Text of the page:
Grandparents and Other Relatives Raising Children: Caregiver Support Groups
According to the U.S. Census 2000, about six million children across the country are living in households headed by grandparents or other relatives. More than 2.4 million of these grandparents have the primary responsibility for meeting the basic needs of these children. Factors such as parental substance abuse, incarceration, HIV/AIDS, death, poverty, and military deployments are causing growing numbers of grandparents and other relatives to step forward to keep families together.
The National Family Caregiver Support Program (NFCSP) was enacted in 2000 as part of the Older Americans Act (OAA). Administered by the Administration on Aging (AoA) of the U.S. Department of Health and Human Services (DHHS), the NFCSP allows for all states, working in partnership with Area Agencies on Aging (AAA) and local community-service providers, to offer five categories of supportive services for grandparents and other relatives aged 60 and older who are relative caregivers of children.
Among the five categories of supportive services provided under the NFCSP is individual counseling, organization of support groups, and training caregivers to assist them in making decisions and solving problems related to their caregiving roles. This fact sheet is intended to provide information on the growing networks of caregiver support groups for grandparents and other relatives raising children throughout the United States, and on other available resources for starting a support group. For more information about the NFCSP, please visit Generations United at www.gu.org for a fact sheet and user guide about the program, or go to the AoA website at www.aoa.gov.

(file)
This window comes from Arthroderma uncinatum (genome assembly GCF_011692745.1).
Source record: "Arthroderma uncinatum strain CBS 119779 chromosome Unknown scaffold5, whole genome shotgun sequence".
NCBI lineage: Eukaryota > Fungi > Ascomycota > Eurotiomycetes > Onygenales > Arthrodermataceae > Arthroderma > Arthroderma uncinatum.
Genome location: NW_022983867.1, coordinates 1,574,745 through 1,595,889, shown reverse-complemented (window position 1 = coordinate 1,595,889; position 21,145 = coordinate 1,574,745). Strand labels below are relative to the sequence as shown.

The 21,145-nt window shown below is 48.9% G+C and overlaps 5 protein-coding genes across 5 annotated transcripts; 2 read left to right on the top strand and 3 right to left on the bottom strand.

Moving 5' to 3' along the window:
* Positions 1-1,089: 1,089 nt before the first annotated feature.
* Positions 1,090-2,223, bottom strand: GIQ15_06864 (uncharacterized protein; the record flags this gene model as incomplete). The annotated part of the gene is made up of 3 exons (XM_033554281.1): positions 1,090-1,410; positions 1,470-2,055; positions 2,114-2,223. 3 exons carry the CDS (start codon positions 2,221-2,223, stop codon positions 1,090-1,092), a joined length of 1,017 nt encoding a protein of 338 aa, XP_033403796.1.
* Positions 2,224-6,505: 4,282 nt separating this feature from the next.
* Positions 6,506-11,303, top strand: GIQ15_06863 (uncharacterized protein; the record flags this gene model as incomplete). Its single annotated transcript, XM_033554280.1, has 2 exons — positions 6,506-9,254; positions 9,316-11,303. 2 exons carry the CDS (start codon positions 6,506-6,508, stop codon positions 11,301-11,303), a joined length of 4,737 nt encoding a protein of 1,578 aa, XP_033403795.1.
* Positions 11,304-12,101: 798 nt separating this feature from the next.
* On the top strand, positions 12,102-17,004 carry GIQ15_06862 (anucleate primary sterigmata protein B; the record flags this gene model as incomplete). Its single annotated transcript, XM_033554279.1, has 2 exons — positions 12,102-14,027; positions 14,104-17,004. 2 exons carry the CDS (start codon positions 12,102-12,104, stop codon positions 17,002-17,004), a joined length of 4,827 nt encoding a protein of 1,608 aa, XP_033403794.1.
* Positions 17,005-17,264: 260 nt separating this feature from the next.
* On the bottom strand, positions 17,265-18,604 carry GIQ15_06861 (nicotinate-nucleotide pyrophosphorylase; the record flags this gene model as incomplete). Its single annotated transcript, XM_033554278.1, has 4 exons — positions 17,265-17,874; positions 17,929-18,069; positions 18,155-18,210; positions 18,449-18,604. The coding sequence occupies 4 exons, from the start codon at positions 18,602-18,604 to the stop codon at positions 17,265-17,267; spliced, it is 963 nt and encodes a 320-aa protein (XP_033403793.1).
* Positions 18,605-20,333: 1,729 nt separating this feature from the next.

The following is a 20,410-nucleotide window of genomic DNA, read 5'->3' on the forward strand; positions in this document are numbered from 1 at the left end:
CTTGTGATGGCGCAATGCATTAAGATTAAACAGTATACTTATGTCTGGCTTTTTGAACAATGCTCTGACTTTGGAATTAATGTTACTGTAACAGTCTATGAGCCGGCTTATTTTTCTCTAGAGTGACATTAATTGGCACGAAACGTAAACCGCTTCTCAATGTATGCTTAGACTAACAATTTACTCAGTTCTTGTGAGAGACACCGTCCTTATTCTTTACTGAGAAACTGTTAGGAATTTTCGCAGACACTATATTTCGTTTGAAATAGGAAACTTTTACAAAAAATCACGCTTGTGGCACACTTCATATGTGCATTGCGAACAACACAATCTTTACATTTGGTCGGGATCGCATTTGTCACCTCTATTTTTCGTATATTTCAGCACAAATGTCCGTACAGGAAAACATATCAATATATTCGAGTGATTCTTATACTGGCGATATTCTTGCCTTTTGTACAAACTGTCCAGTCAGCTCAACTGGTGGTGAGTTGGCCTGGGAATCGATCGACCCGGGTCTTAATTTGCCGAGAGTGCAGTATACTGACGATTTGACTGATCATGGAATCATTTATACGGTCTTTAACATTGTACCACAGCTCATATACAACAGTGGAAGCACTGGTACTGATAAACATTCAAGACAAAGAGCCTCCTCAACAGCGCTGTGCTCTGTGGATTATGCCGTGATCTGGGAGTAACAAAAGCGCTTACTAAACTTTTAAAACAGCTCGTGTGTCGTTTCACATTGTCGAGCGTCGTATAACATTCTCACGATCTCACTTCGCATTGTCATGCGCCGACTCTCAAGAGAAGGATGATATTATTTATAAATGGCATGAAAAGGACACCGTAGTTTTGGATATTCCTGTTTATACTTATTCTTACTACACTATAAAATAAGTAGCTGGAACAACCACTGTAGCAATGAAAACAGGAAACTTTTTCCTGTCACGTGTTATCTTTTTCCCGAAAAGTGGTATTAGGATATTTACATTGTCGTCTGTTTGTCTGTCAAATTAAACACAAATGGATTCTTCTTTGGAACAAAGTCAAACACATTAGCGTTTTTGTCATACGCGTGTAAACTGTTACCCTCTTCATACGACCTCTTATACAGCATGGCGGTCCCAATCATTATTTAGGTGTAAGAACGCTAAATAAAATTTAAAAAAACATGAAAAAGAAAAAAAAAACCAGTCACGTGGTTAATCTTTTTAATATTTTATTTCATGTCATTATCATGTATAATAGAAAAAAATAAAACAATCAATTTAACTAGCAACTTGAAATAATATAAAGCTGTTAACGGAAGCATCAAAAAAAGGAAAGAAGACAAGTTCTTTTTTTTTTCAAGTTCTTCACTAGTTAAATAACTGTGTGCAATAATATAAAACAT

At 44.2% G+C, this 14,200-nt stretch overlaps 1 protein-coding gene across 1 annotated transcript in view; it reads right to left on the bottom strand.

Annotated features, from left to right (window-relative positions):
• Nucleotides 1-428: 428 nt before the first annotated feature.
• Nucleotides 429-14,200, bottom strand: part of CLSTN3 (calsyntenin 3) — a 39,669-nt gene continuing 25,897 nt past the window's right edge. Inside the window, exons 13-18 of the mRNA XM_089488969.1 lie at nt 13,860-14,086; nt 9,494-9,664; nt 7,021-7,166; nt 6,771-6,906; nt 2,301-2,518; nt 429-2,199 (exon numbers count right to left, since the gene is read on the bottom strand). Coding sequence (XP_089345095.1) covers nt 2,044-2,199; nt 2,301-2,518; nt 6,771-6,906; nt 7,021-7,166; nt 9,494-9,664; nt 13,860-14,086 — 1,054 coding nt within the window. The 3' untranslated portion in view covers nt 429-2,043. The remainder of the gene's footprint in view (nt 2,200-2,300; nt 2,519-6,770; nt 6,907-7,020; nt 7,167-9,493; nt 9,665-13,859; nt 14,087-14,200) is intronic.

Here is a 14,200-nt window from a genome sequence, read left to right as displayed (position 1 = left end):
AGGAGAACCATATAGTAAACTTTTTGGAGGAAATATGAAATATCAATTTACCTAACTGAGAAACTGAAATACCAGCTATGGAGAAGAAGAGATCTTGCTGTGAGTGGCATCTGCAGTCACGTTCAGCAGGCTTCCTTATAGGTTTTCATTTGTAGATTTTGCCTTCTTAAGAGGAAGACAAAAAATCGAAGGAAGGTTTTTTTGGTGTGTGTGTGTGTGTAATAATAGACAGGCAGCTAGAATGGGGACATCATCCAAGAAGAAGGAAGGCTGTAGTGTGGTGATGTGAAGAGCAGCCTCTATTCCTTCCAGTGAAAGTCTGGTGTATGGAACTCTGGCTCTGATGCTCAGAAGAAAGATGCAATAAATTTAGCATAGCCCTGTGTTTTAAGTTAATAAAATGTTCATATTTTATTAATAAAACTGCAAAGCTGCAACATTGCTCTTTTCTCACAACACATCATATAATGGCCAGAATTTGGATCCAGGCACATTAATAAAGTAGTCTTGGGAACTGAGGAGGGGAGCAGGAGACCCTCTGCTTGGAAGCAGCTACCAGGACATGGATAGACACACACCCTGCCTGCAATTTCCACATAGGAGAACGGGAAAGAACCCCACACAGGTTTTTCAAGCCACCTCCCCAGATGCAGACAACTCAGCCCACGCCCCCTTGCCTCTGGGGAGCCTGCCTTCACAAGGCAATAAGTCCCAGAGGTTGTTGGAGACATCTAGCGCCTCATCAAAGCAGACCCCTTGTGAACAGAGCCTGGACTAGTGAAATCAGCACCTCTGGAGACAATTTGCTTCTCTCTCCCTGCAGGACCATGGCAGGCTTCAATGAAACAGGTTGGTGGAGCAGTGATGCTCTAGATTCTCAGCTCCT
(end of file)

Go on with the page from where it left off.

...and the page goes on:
Therapeutic Benefits of Support Groups
The challenges faced by today's caregivers can be physically and emotionally overwhelming. Relative caregivers frequently suffer from stress related illnesses, such as depression, diabetes, hypertension, insomnia, and gastric distress. Additionally, stress may be compounded by the fact that children being raised by relative caregivers, including those in the foster care system, exhibit a variety of physical, behavioral, and emotional problems to a greater degree than the general population of children. Older caregivers may also experience a sense of isolation if the active social lifestyle they shared with peers is no longer compatible due to the caregiver's responsibility for children.
Research conducted by AARP Knowledge Management and the AARP Grandparent Information Center in 2003 to better understand the most effective ways to reach and assist grandparents and relatives raising children found that support groups “...benefit grandparent caregivers by providing both information and psychological/ emotional support.” In addition, caregivers feel that they acquire better child rearing skills, and a time of respite, as a result of support group attendance. To download the report in full, visit http://research.aarp.org/general/gp_2003.html.
Participation in support groups can result in greater physical and emotional stability for caregivers, allowing them to fully focus on the best interests of the children in their care. This, in turn, fosters a safer, more stable, and consistent living environment for children.
Reprinted with the permission of Generations United. © 2008 Generations United.
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